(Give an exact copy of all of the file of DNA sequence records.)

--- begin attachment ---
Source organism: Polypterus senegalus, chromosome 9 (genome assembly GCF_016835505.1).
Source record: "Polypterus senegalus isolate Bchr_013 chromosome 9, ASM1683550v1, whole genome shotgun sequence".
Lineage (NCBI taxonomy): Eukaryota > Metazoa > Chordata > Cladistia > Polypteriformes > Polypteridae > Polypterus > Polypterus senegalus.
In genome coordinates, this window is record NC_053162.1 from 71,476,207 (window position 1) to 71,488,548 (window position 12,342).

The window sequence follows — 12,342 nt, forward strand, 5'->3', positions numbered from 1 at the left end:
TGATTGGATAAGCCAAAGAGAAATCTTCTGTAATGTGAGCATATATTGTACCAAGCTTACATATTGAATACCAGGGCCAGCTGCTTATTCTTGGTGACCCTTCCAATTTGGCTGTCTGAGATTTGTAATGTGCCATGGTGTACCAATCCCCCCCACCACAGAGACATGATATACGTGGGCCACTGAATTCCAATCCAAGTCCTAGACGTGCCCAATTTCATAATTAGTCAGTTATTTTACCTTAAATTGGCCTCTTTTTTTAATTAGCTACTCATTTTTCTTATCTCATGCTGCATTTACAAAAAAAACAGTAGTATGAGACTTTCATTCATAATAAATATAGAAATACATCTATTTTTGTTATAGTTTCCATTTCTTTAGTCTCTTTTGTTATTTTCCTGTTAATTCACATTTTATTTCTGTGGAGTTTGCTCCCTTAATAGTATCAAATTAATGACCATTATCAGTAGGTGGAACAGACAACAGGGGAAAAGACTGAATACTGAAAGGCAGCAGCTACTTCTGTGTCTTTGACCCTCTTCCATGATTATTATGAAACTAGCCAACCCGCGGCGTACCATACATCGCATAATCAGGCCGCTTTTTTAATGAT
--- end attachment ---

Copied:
Source organism: Polypterus senegalus, chromosome 9 (genome assembly GCF_016835505.1).
Source record: "Polypterus senegalus isolate Bchr_013 chromosome 9, ASM1683550v1, whole genome shotgun sequence".
Lineage (NCBI taxonomy): Eukaryota > Metazoa > Chordata > Cladistia > Polypteriformes > Polypteridae > Polypterus > Polypterus senegalus.
In genome coordinates, this window is record NC_053162.1 from 71,476,207 (window position 1) to 71,488,548 (window position 12,342).

The window sequence follows — 12,342 nt, forward strand, 5'->3', positions numbered from 1 at the left end:
TGATTGGATAAGCCAAAGAGAAATCTTCTGTAATGTGAGCATATATTGTACCAAGCTTACATATTGAATACCAGGGCCAGCTGCTTATTCTTGGTGACCCTTCCAATTTGGCTGTCTGAGATTTGTAATGTGCCATGGTGTACCAATCCCCCCCACCACAGAGACATGATATACGTGGGCCACTGAATTCCAATCCAAGTCCTAGACGTGCCCAATTTCATAATTAGTCAGTTATTTTACCTTAAATTGGCCTCTTTTTTTAATTAGCTACTCATTTTTCTTATCTCATGCTGCATTTACAAAAAAAACAGTAGTATGAGACTTTCATTCATAATAAATATAGAAATACATCTATTTTTGTTATAGTTTCCATTTCTTTAGTCTCTTTTGTTATTTTCCTGTTAATTCACATTTTATTTCTGTGGAGTTTGCTCCCTTAATAGTATCAAATTAATGACCATTATCAGTAGGTGGAACAGACAACAGGGGAAAAGACTGAATACTGAAAGGCAGCAGCTACTTCTGTGTCTTTGACCCTCTTCCATGATTATTATGAAACTAGCCAACCCGCGGCGTACCATACATCGCATAATCAGGCCGCTTTTTTAATGAT